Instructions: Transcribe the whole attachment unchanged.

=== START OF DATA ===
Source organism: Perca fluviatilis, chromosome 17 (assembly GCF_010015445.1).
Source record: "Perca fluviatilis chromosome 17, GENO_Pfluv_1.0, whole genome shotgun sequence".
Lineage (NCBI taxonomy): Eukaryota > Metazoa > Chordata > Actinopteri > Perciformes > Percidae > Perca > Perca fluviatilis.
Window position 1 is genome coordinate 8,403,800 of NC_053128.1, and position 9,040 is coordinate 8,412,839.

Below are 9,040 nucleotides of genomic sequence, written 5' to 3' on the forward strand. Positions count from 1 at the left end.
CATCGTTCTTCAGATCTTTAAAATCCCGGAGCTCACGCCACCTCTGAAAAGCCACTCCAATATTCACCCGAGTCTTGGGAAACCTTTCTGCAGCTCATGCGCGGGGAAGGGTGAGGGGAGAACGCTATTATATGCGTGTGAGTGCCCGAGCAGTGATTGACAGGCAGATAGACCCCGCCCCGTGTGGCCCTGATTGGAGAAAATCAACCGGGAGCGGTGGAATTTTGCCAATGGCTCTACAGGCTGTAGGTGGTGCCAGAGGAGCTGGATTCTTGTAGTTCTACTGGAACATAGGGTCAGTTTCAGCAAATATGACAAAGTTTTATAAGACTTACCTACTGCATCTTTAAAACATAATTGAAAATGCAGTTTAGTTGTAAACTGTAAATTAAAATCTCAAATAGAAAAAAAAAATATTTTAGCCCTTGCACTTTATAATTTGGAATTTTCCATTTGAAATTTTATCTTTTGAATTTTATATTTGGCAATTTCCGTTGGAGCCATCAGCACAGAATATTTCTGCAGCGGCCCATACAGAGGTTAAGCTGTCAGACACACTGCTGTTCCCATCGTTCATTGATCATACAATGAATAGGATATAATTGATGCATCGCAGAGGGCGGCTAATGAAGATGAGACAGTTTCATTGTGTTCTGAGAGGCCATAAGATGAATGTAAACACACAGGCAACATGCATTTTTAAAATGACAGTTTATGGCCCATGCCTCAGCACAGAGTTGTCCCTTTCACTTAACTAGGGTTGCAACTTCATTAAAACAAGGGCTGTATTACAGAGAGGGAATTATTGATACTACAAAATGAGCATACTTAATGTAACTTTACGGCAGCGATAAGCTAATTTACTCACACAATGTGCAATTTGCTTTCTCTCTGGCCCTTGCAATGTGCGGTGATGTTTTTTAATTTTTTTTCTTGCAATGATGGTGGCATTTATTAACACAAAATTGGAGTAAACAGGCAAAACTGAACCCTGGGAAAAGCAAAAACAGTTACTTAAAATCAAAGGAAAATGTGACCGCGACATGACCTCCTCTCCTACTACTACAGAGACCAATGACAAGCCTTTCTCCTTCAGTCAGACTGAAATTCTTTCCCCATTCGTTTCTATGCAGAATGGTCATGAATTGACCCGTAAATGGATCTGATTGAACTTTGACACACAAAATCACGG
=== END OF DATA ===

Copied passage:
Source organism: Perca fluviatilis, chromosome 17 (assembly GCF_010015445.1).
Source record: "Perca fluviatilis chromosome 17, GENO_Pfluv_1.0, whole genome shotgun sequence".
Lineage (NCBI taxonomy): Eukaryota > Metazoa > Chordata > Actinopteri > Perciformes > Percidae > Perca > Perca fluviatilis.
Window position 1 is genome coordinate 8,403,800 of NC_053128.1, and position 9,040 is coordinate 8,412,839.

Below are 9,040 nucleotides of genomic sequence, written 5' to 3' on the forward strand. Positions count from 1 at the left end.
CATCGTTCTTCAGATCTTTAAAATCCCGGAGCTCACGCCACCTCTGAAAAGCCACTCCAATATTCACCCGAGTCTTGGGAAACCTTTCTGCAGCTCATGCGCGGGGAAGGGTGAGGGGAGAACGCTATTATATGCGTGTGAGTGCCCGAGCAGTGATTGACAGGCAGATAGACCCCGCCCCGTGTGGCCCTGATTGGAGAAAATCAACCGGGAGCGGTGGAATTTTGCCAATGGCTCTACAGGCTGTAGGTGGTGCCAGAGGAGCTGGATTCTTGTAGTTCTACTGGAACATAGGGTCAGTTTCAGCAAATATGACAAAGTTTTATAAGACTTACCTACTGCATCTTTAAAACATAATTGAAAATGCAGTTTAGTTGTAAACTGTAAATTAAAATCTCAAATAGAAAAAAAAAATATTTTAGCCCTTGCACTTTATAATTTGGAATTTTCCATTTGAAATTTTATCTTTTGAATTTTATATTTGGCAATTTCCGTTGGAGCCATCAGCACAGAATATTTCTGCAGCGGCCCATACAGAGGTTAAGCTGTCAGACACACTGCTGTTCCCATCGTTCATTGATCATACAATGAATAGGATATAATTGATGCATCGCAGAGGGCGGCTAATGAAGATGAGACAGTTTCATTGTGTTCTGAGAGGCCATAAGATGAATGTAAACACACAGGCAACATGCATTTTTAAAATGACAGTTTATGGCCCATGCCTCAGCACAGAGTTGTCCCTTTCACTTAACTAGGGTTGCAACTTCATTAAAACAAGGGCTGTATTACAGAGAGGGAATTATTGATACTACAAAATGAGCATACTTAATGTAACTTTACGGCAGCGATAAGCTAATTTACTCACACAATGTGCAATTTGCTTTCTCTCTGGCCCTTGCAATGTGCGGTGATGTTTTTTAATTTTTTTTCTTGCAATGATGGTGGCATTTATTAACACAAAATTGGAGTAAACAGGCAAAACTGAACCCTGGGAAAAGCAAAAACAGTTACTTAAAATCAAAGGAAAATGTGACCGCGACATGACCTCCTCTCCTACTACTACAGAGACCAATGACAAGCCTTTCTCCTTCAGTCAGACTGAAATTCTTTCCCCATTCGTTTCTATGCAGAATGGTCATGAATTGACCCGTAAATGGATCTGATTGAACTTTGACACACAAAATCACGG